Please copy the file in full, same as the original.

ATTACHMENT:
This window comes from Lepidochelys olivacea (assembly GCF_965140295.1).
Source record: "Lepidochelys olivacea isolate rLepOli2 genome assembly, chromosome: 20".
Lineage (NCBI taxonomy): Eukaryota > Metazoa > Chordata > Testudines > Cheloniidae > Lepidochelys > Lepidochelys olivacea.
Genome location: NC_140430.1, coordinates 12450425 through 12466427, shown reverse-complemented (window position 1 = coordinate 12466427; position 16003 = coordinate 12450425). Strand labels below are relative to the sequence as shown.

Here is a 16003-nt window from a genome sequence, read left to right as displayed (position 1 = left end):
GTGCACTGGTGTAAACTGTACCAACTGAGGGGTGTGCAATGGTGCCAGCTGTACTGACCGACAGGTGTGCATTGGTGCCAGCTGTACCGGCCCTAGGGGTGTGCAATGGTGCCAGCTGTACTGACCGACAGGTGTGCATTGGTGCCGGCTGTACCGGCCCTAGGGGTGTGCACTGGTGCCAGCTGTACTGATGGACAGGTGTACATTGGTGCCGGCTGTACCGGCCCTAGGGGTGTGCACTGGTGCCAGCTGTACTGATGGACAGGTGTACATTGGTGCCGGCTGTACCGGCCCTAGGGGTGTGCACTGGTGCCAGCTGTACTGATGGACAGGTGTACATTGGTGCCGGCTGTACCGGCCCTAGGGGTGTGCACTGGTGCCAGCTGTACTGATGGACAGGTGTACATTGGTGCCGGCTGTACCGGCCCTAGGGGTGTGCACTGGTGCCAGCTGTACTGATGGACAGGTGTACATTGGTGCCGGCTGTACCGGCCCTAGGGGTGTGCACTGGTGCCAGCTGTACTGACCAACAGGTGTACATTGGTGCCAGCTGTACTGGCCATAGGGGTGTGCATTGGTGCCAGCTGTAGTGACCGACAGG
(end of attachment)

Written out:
This window comes from Lepidochelys olivacea (assembly GCF_965140295.1).
Source record: "Lepidochelys olivacea isolate rLepOli2 genome assembly, chromosome: 20".
Lineage (NCBI taxonomy): Eukaryota > Metazoa > Chordata > Testudines > Cheloniidae > Lepidochelys > Lepidochelys olivacea.
Genome location: NC_140430.1, coordinates 12450425 through 12466427, shown reverse-complemented (window position 1 = coordinate 12466427; position 16003 = coordinate 12450425). Strand labels below are relative to the sequence as shown.

Here is a 16003-nt window from a genome sequence, read left to right as displayed (position 1 = left end):
GTGCACTGGTGTAAACTGTACCAACTGAGGGGTGTGCAATGGTGCCAGCTGTACTGACCGACAGGTGTGCATTGGTGCCAGCTGTACCGGCCCTAGGGGTGTGCAATGGTGCCAGCTGTACTGACCGACAGGTGTGCATTGGTGCCGGCTGTACCGGCCCTAGGGGTGTGCACTGGTGCCAGCTGTACTGATGGACAGGTGTACATTGGTGCCGGCTGTACCGGCCCTAGGGGTGTGCACTGGTGCCAGCTGTACTGATGGACAGGTGTACATTGGTGCCGGCTGTACCGGCCCTAGGGGTGTGCACTGGTGCCAGCTGTACTGATGGACAGGTGTACATTGGTGCCGGCTGTACCGGCCCTAGGGGTGTGCACTGGTGCCAGCTGTACTGATGGACAGGTGTACATTGGTGCCGGCTGTACCGGCCCTAGGGGTGTGCACTGGTGCCAGCTGTACTGATGGACAGGTGTACATTGGTGCCGGCTGTACCGGCCCTAGGGGTGTGCACTGGTGCCAGCTGTACTGACCAACAGGTGTACATTGGTGCCAGCTGTACTGGCCATAGGGGTGTGCATTGGTGCCAGCTGTAGTGACCGACAGG